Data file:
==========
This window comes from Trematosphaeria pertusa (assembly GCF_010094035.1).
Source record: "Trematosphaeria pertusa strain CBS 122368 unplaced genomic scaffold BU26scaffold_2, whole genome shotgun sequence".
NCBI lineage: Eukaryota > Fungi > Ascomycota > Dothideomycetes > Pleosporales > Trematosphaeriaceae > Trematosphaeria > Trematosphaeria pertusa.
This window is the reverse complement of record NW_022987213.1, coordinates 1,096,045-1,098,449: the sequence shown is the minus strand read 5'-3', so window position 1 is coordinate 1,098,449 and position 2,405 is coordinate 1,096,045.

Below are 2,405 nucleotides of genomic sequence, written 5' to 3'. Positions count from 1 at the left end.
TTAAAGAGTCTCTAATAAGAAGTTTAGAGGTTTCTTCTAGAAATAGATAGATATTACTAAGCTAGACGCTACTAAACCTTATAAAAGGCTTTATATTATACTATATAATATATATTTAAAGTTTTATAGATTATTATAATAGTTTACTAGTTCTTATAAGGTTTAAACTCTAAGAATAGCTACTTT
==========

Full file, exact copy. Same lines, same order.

This window comes from Trematosphaeria pertusa (assembly GCF_010094035.1).
Source record: "Trematosphaeria pertusa strain CBS 122368 unplaced genomic scaffold BU26scaffold_2, whole genome shotgun sequence".
NCBI lineage: Eukaryota > Fungi > Ascomycota > Dothideomycetes > Pleosporales > Trematosphaeriaceae > Trematosphaeria > Trematosphaeria pertusa.
This window is the reverse complement of record NW_022987213.1, coordinates 1,096,045-1,098,449: the sequence shown is the minus strand read 5'-3', so window position 1 is coordinate 1,098,449 and position 2,405 is coordinate 1,096,045.

Below are 2,405 nucleotides of genomic sequence, written 5' to 3'. Positions count from 1 at the left end.
TTAAAGAGTCTCTAATAAGAAGTTTAGAGGTTTCTTCTAGAAATAGATAGATATTACTAAGCTAGACGCTACTAAACCTTATAAAAGGCTTTATATTATACTATATAATATATATTTAAAGTTTTATAGATTATTATAATAGTTTACTAGTTCTTATAAGGTTTAAACTCTAAGAATAGCTACTTT